Pope visits Castros’ home region

Published September 22, 2015
FORMER president Fidel Castro, his wife Dalia Soto del Valle and Pope Francis exchange pleasantries during a meeting at the Cuban leader’s home in Havana.—AFP
FORMER president Fidel Castro, his wife Dalia Soto del Valle and Pope Francis exchange pleasantries during a meeting at the Cuban leader’s home in Havana.—AFP

HOLGUMN (Cuba): Pope Francis praised the sacrifices of Cuba’s Catholic Church as he visited the home region of communist leaders Fidel and Raul Castro.

Tens of thousands of people braved the tropical heat to attend an open-air mass by the first Latin American pope, whose role in brokering the thaw in relations between Cuba and the United States has made him popular on the island.

“I know the efforts and the sacrifices being made by the church in Cuba to bring Christ’s word and presence to all, even in the most remote areas,” he told the packed square in the eastern city of Holguin, his second stop in an eight-day, six-city tour that will also take him to the US.

Cuba’s church has slowly gained a prominent role in social welfare programmes after years of hostilities with former leader Fidel Castro’s regime, which was officially atheist for more than three decades.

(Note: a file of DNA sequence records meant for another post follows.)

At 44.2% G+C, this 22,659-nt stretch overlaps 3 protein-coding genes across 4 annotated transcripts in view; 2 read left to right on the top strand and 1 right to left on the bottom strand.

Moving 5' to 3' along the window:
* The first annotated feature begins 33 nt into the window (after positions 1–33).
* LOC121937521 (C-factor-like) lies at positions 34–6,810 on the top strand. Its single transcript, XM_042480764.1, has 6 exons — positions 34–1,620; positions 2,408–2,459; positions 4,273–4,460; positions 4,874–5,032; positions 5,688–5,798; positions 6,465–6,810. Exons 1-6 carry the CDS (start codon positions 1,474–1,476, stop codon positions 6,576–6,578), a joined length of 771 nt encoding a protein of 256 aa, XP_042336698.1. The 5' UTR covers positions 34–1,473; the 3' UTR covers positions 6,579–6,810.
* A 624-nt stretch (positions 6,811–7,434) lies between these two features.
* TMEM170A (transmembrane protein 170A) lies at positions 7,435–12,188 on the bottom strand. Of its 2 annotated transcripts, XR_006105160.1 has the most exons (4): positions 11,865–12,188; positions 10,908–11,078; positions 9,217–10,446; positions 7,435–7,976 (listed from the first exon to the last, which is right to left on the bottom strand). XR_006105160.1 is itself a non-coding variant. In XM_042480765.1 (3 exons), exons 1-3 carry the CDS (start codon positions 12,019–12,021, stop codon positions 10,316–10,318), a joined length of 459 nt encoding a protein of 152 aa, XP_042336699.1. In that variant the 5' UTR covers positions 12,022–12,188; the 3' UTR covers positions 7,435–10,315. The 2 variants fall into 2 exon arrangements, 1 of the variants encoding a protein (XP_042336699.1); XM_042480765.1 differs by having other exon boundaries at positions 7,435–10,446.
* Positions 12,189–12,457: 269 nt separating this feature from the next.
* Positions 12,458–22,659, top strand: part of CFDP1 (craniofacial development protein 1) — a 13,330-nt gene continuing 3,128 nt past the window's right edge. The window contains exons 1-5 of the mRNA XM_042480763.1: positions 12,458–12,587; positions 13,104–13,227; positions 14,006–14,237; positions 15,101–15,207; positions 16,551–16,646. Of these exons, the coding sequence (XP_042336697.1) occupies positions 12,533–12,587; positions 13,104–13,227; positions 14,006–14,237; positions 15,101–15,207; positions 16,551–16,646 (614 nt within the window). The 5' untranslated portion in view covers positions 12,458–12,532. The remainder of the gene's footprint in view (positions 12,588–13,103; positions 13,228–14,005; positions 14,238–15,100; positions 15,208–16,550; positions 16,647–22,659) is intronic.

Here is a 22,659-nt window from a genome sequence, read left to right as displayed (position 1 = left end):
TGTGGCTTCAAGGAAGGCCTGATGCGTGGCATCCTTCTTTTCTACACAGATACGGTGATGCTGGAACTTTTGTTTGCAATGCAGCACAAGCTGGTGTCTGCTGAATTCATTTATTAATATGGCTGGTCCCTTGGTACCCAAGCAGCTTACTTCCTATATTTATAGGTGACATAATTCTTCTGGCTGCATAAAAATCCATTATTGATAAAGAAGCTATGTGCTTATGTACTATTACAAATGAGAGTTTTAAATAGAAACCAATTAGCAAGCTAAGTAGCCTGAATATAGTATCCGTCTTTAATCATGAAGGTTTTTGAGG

It has also taken on the part of mediator with Castro’s brother and successor Raul, who took power in 2006.

The pope met Fidel Castro, 89, at his home in Havana on Sunday, before holding a closed-door meeting with Raul, 84, at the government headquarters.

But the church struggles to recruit clergy in a country where 10 per cent of the population describes itself as Catholic. Half the island’s priests are foreigners. It also relies heavily on donations from abroad.

Among the people gathered in Holguin, hundreds had made a seven-hour trek by bus from the eastern province of Guantanamo, the site of the US naval base and detention centre that is one of the most delicate issues in ongoing negotiations between Cuba and the US.

Cuba has long called for the return of the base, which the US rents for $4,085 a month under a permanent lease granted in a 1903 treaty.

“We want to ask the pope for peace, tranquillity, unity around the world and to help us get back the base,” 54-year-old builder Noel Perez from the town of Caimanera near the base said.

“Francis is the third pope to visit us in Cuba, but the first Latin American, and he can help us get back the base,” Norales Mendoza, 45, from Arroyo Hondo de Paraguay in Guantanamo province said.

After his seven-hour stop in Holguin, he takes off for Santiago, the country’s second city — dubbed “the heroic city” by the communist regime because Fidel Castro declared there on Jan 1, 1959, that his revolution had toppled dictator Fulgencio Batista.

The pope will leave Santiago on Tuesday for the US, where his itinerary includes stops at the White House, the Congress and the United Nations General Assembly.

Published in Dawn, September 22nd , 2015

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